"We were very, very lucky that the first patient had a great response," says Davar. "It allowed us to believe that even though we failed with the next six, we were on the right track. We just needed to tweak the [fecal] cocktail a little better" and enroll patients in the study who had less aggressive tumor growth and were likely to live long enough to complete the extensive rounds of therapy. Six of 15 patients responded positively in the pilot clinical trial that was published in the journal Science.
Davar believes they are beginning to understand the biological mechanisms of why some patients initially do not respond to immunotherapy but later can with a FMT. It is tied to the background level of inflammation produced by the interaction between the microbiome and the immune system. That paper is not yet published.
It has been almost a year since the last in his series of cancer treatments and Jamie has no measurable disease. He is cautiously optimistic that his cancer is not simply in remission but is gone for good. "I'm still scared every time I get my scans, because you don't know whether it is going to come back or not. And to realize that it is something that is totally out of my control."
"It was hard for me to regain trust" after being misdiagnosed and mistreated by several doctors he says. But his experience at Hillman helped to restore that trust "because they were interested in me, not just fixing the problem."
He is grateful for the support provided by family and friends over the last eight years. After a pause and a sigh, the ruggedly built 47-year-old says, "If everyone else was dead in my family, I probably wouldn't have been able to do it."
"I never hesitated to ask a question and I never hesitated to get a second opinion." But Jamie acknowledges the experience has made him more aware of the need for regular preventive medical care and a primary care physician. That person might have caught his melanoma at an earlier stage when it was easier to treat.
Davar continues to work on clinical studies to optimize this treatment approach. Perhaps down the road, screening the microbiome will be standard for melanoma and other cancers prior to using immunotherapies, and the FMT will be as simple as swallowing a handful of freeze-dried capsules off the shelf rather than through a colonoscopy.
In Sydney, Australia, in the basement of an inner-city high-rise, lives a mass of unexpected inhabitants: millions of maggots. The insects are far from unwelcome. They are there to feast on the food waste generated by the building's human residents.
Goterra, the start-up that installed the maggots in the building in December, belongs to the rapidly expanding insect agriculture industry, which is experiencing a surge of investment worldwide.
The maggots – the larvae of the black soldier fly – are voracious, unfussy eaters. As adult flies, they don't eat, so the young fatten up swiftly on whatever they can get. Goterra's basement colony can munch through 5 metric tons of waste in a day.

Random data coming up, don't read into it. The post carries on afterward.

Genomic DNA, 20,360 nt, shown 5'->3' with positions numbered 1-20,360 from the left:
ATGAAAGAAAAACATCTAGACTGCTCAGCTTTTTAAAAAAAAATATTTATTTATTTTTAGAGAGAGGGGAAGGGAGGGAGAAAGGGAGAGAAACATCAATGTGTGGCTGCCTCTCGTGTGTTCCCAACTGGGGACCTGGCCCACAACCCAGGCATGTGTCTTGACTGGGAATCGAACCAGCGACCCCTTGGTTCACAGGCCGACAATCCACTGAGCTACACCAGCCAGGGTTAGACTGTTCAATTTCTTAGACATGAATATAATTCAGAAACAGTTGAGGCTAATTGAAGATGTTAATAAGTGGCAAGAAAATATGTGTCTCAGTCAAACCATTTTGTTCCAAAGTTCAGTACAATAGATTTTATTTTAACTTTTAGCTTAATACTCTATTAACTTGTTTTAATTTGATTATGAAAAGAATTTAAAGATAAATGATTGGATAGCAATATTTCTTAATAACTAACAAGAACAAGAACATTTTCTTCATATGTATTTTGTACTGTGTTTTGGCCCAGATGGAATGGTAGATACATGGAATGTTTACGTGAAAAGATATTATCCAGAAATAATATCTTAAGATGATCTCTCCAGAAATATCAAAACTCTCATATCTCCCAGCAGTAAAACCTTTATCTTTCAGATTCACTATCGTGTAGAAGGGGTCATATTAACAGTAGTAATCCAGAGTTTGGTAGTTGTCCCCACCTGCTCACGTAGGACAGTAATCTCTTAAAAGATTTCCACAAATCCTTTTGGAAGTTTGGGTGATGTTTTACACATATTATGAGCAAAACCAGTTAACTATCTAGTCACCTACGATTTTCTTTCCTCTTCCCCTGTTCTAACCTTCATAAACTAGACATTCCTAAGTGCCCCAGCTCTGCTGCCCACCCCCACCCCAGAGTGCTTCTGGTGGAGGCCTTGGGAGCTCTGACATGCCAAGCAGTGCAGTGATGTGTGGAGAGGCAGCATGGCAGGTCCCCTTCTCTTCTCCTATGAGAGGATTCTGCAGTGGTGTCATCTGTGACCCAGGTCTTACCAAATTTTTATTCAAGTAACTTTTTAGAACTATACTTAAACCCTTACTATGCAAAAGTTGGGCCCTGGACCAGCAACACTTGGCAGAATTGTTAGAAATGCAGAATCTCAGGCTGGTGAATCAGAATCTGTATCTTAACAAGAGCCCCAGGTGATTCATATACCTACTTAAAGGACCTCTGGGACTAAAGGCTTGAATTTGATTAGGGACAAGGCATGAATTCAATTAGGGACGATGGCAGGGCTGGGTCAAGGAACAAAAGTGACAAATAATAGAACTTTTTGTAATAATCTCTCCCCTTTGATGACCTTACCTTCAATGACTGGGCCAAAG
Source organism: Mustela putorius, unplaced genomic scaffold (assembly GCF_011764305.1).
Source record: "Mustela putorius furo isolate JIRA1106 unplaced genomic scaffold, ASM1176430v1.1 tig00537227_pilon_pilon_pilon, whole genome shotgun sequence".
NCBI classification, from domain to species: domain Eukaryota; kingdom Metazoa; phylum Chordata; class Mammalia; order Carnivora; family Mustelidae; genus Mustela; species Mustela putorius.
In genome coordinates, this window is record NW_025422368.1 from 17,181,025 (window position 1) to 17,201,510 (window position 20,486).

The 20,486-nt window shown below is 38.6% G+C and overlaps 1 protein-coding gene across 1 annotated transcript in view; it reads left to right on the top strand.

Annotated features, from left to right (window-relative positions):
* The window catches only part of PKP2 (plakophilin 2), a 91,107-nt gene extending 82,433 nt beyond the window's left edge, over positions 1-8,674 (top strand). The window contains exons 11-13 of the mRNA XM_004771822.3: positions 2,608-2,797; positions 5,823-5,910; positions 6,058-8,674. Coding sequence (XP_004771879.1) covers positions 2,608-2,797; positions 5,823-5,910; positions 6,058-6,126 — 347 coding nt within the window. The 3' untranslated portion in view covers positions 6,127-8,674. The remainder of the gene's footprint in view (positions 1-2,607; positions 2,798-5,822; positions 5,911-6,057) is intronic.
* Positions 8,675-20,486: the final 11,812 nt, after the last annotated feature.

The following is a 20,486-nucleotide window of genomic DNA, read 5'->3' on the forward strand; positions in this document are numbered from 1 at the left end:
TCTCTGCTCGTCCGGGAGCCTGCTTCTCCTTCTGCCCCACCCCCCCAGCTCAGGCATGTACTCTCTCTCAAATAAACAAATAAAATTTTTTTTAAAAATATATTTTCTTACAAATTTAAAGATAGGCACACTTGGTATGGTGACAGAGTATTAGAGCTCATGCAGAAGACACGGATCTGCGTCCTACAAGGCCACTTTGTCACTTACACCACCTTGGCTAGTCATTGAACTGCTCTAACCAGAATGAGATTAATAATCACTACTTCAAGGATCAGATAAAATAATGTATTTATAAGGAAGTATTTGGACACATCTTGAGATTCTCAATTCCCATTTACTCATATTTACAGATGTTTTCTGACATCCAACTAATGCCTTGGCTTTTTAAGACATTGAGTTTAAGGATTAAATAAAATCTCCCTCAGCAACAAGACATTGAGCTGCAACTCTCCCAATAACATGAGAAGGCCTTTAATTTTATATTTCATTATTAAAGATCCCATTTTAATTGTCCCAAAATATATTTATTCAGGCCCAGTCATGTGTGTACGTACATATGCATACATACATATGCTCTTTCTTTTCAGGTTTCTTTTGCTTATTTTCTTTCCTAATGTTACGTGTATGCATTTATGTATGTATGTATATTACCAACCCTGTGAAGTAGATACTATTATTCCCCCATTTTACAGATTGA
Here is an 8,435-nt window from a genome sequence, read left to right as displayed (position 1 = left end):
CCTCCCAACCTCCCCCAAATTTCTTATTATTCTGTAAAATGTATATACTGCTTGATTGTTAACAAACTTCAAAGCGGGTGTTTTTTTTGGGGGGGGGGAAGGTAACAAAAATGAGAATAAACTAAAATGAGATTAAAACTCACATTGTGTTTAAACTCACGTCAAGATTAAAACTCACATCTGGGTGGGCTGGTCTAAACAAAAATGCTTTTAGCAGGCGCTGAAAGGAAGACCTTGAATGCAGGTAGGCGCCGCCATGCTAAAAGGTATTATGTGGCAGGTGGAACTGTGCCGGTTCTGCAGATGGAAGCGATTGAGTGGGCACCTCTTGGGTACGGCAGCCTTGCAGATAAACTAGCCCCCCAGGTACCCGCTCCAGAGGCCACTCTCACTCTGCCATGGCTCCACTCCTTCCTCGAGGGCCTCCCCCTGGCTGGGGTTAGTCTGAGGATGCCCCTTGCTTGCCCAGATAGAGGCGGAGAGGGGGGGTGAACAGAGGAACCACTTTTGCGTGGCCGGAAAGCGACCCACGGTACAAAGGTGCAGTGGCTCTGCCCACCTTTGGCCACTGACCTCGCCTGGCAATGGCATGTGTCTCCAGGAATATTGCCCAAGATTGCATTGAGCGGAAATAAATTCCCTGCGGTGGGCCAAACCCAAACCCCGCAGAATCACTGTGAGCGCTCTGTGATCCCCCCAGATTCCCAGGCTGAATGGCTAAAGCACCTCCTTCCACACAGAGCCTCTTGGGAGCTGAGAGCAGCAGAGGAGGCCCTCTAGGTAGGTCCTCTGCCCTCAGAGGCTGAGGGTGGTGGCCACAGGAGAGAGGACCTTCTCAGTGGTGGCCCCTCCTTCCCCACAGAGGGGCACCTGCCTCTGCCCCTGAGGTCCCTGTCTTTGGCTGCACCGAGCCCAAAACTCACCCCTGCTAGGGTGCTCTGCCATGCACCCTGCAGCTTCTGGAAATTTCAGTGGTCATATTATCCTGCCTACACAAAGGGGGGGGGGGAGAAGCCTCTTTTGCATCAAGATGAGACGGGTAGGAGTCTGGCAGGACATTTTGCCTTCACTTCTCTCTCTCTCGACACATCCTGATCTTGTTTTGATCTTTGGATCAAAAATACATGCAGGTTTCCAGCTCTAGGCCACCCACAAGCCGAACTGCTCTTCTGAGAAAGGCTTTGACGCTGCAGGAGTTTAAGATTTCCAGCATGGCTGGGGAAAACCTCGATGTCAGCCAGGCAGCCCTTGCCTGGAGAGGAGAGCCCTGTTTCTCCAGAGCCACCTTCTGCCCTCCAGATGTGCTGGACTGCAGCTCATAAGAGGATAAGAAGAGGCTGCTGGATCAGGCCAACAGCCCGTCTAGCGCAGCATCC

"Maggots are nature's cleaners," says Bob Gordon, Head of Growth at Goterra. "They're a great tool to manage waste streams."
Their capacity to consume presents a neat response to the problem of food waste, which contributes up to 8% of global greenhouse gas emissions each year as it rots in landfill.
"The maggots eat the food fairly fresh," Gordon says. "So, there's minimal degradation and you don't get those methane emissions."
Alongside their ability to devour waste, the soldier fly larvae hold further agricultural promise: they yield an incredibly efficient protein. After the maggots have binged for about 12 days, Goterra harvests and processes them into a protein-rich livestock feed. Their excrement, known as frass, is also collected and turned into soil conditioner.
"We are producing protein in a basement," says Gordon. "It's urban farming – really sustainable, urban farming."
Goterra's module in the basement at Barangaroo, Sydney.
Supplied by Goterra
Goterra's founder Olympia Yarger started producing the insects in "buckets in her backyard" in 2016. Today, Goterra has a large-scale processing plant and has developed proprietary modules – in shipping containers – that use robotics to manage the larvae.
The modules have been installed on site at municipal buildings, hospitals, supermarkets, several McDonald's restaurants, and a range of smaller enterprises in Australia. Users pay a subscription fee and simply pour in the waste; Goterra visits once a fortnight to harvest the bugs.
Insect agriculture is well established outside of the West, and the practice is gaining traction around the world. China has mega-facilities that can process hundreds of tons of waste in a day. In Kenya, a program recently trained 2000 farmers in soldier fly farming to boost their economic security. French biotech company InnovaFeed, in partnership with US agricultural heavyweight ADM, plans to build "the world's largest insect protein facility" in Illinois this year.